Four young men in the third decade of their lives sit in front of the village store in Skopje Dolno Konjare. It’s noon on a Tuesday, a working day. The sun shyly shines behind the clouds. They freshen themselves up with juice.
Unfortunately, this is how we spend our days. There are no jobs. If we find something short-term – that’s great, if we don’t… We feel powerless. The only hire their own people in the close-by economic zone in Cojlija, so they won’t hire us there”, the young men said.
They do not want to be photographed, but they don’t hide their names: Sahudin Osmanovic, Haris Hodzic, Suad Balic and Elhan Livareka. The first three are Bosniaks, the fourth is Albanian. They were friends since they were kids. There are also a few Macedonians in their group. In fact, who of which nationality is, is not at all a topic of interest to them.
“We all have the same problems: unemployment and no perspective. We don’t believe the in the stories that we will have €500 salary, we don’t trust any politician and we know that neither Zaev, nor Gruevski, nor Ahmeti will solve our problems. We know that if you don’t get to work you will not end up well, but the situation with job demand is really desperate”, they said.
Dolno Konjare is a mixed village dominated by the Bosniak population. On the entire territory of the Municipality of Petrovec, according to the data from the last census, 17-18 percent declared themselves members of the Bosniak minority. As of few days ago, the Bosniak language was declared official in the municipality, which is native to 22 percent of the inhabitants, so Petrovec became trilingual, in addition to the Macedonian and Albanian.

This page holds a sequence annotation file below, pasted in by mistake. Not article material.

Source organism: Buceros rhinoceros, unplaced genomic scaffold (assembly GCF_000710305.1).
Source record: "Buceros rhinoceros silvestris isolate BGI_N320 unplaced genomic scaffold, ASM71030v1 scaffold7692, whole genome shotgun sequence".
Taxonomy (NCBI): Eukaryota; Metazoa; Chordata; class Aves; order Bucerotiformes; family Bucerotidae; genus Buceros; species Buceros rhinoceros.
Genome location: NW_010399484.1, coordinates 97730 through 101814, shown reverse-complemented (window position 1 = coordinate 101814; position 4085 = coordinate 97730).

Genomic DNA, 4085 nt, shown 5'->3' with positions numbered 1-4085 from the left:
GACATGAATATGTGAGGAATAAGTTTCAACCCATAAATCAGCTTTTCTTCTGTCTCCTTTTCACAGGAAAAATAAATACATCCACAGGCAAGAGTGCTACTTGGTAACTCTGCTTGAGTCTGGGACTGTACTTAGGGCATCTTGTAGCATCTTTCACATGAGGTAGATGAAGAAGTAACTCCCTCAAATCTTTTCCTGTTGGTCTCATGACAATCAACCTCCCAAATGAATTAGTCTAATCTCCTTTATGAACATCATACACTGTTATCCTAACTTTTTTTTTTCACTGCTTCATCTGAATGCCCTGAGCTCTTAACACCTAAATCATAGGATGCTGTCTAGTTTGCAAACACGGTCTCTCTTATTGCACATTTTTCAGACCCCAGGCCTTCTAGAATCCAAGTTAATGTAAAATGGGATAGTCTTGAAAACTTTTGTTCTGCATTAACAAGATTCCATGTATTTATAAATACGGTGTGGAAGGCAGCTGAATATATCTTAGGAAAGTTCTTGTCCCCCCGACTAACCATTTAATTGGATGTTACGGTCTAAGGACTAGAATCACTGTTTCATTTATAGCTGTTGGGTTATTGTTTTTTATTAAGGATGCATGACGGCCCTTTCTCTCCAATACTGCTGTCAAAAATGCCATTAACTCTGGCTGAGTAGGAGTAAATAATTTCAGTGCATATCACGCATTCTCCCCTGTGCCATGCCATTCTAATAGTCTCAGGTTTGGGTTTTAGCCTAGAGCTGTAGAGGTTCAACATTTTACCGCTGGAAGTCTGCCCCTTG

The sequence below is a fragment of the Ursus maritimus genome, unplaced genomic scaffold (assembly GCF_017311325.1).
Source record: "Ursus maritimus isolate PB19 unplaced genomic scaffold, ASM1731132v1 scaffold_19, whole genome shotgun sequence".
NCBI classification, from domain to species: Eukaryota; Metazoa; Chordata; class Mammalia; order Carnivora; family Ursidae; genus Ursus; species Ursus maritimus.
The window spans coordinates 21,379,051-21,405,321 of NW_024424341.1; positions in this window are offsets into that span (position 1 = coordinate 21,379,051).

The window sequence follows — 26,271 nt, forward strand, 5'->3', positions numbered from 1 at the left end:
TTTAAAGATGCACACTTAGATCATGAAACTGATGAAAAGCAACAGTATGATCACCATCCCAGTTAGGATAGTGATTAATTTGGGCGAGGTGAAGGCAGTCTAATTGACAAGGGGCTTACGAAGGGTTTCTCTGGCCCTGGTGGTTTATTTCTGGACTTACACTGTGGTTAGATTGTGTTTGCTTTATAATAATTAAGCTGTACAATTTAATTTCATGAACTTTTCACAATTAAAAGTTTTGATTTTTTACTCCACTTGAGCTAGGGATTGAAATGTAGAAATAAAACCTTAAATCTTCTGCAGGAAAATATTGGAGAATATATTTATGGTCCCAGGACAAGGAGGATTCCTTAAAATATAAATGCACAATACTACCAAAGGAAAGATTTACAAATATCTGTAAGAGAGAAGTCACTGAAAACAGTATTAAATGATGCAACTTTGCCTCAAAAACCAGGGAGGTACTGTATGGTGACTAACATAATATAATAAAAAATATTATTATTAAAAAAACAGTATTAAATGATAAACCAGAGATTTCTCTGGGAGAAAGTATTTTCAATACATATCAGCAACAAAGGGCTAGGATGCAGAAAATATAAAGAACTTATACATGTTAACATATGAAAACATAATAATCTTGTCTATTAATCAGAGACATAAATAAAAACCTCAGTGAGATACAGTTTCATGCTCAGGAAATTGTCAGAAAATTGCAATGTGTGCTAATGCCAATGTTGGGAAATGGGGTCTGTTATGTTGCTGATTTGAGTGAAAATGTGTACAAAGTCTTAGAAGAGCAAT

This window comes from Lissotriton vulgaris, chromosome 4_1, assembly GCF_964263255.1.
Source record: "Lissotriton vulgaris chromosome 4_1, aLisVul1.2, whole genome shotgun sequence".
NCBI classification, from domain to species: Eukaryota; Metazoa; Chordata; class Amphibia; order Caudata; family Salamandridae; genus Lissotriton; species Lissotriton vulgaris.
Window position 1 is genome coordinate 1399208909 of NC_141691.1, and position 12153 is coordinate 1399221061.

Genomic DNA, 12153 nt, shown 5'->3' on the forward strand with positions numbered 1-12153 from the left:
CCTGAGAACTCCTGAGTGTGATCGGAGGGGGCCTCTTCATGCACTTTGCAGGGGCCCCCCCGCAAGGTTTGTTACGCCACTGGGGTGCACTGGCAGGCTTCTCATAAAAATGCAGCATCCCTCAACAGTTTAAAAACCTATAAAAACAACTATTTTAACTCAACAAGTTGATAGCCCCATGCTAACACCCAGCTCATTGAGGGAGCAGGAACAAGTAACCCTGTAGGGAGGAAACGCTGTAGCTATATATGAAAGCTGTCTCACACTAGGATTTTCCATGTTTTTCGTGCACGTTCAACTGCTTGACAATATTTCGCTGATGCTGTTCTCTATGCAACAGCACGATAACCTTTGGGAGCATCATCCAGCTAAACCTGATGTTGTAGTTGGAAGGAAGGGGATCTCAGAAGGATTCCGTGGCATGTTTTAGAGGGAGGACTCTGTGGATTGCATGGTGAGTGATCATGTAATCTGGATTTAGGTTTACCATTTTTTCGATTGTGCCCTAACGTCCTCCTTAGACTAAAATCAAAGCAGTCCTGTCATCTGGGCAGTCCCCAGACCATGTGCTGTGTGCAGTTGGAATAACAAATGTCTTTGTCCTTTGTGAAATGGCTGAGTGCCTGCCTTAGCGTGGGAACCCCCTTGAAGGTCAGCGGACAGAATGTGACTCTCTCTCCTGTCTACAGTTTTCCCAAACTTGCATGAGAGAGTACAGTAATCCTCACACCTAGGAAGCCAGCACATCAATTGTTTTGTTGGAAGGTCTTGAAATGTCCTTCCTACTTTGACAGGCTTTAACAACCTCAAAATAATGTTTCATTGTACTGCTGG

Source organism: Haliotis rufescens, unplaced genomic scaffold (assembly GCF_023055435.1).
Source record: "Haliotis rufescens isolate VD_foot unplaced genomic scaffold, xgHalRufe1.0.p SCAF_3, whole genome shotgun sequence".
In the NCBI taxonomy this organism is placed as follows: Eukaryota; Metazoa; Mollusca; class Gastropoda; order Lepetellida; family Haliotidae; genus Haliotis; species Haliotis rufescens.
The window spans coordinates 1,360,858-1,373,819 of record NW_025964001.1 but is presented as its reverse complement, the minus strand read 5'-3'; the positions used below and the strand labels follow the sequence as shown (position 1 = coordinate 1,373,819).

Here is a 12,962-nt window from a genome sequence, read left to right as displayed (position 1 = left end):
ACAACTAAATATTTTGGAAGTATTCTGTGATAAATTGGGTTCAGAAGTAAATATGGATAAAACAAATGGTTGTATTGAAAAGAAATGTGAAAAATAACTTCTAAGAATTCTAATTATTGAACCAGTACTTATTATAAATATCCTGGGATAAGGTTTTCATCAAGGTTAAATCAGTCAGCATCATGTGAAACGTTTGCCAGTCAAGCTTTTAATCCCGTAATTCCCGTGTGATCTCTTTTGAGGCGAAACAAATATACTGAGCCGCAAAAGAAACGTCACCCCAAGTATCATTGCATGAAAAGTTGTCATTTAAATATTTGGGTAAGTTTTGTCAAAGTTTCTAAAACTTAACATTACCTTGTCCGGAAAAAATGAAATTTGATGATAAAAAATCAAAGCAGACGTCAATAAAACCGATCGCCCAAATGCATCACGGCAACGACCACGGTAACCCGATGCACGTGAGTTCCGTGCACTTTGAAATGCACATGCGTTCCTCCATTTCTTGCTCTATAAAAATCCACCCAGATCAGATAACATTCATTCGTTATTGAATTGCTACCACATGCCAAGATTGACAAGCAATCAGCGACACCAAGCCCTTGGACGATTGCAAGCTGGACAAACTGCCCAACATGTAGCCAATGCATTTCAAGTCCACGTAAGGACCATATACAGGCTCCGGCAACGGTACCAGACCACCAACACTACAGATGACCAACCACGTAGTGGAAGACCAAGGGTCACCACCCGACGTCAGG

“The idea was raised by counselor Ramiz Durakovic, who, at the last session of the Council, explained that it would be nice and proper to make the Bosniak language official, and to enable the Bosniak community’s compatriots to use their mother tongue while performing their administrative duties and tasks. The proposal was voted unanimously by all 11 councilors,” said Mayor Borce Mitevski, who is one of the few municipal fathers who come from VMRO-DPMNE.
He says that, in Petrovec, there is a coexistence that cannot be found in any other place, and supports this with various examples. He mentions that it is being built equally in all the villages in the municipality, regardless of which population is dominant. He points out that they have two football teams competing in the third league and two in the fourth league and they receive equal financial assistance. There are no divisions on any basis.
There are 11 councilors in the Council: five from VMRO-DPMNE, three from SDSM, one from DUI and one from Alliance for Albanians, as well as one independent. The calculations they have made indicate that the Municipality will have no additional financial implications due to the trilingualism, because the administration employs Bosniaks, and the plans for new employments also make sure that the ethnic communities are adequately represented.
“I moved here with my family in 1969, and since then we have had no problem with our neighbors and fellow citizens. Even in 2001, when there was a war in the country, or in 1999 when the war in Kosovo occurred, there was not even the slightest incident. Yes, the situation was tense, but all of them remained sober. Everybody speaks in their own language, and we understand each other. I would like to see that throughout Macedonia,” Durakovic said.
The municipality of Petrovec counts a dozen thousand inhabitants and has 17 settlements. The officialization of the trilingualism is expected at the next session of the Council. For the time being, only four municipalities are trilingual: Gostivar, Vrapciste, Krusevo and Cucer Sandevo. 26 municipalities have two languages in official use, while 50 municipalities only have the Macedonian language as official.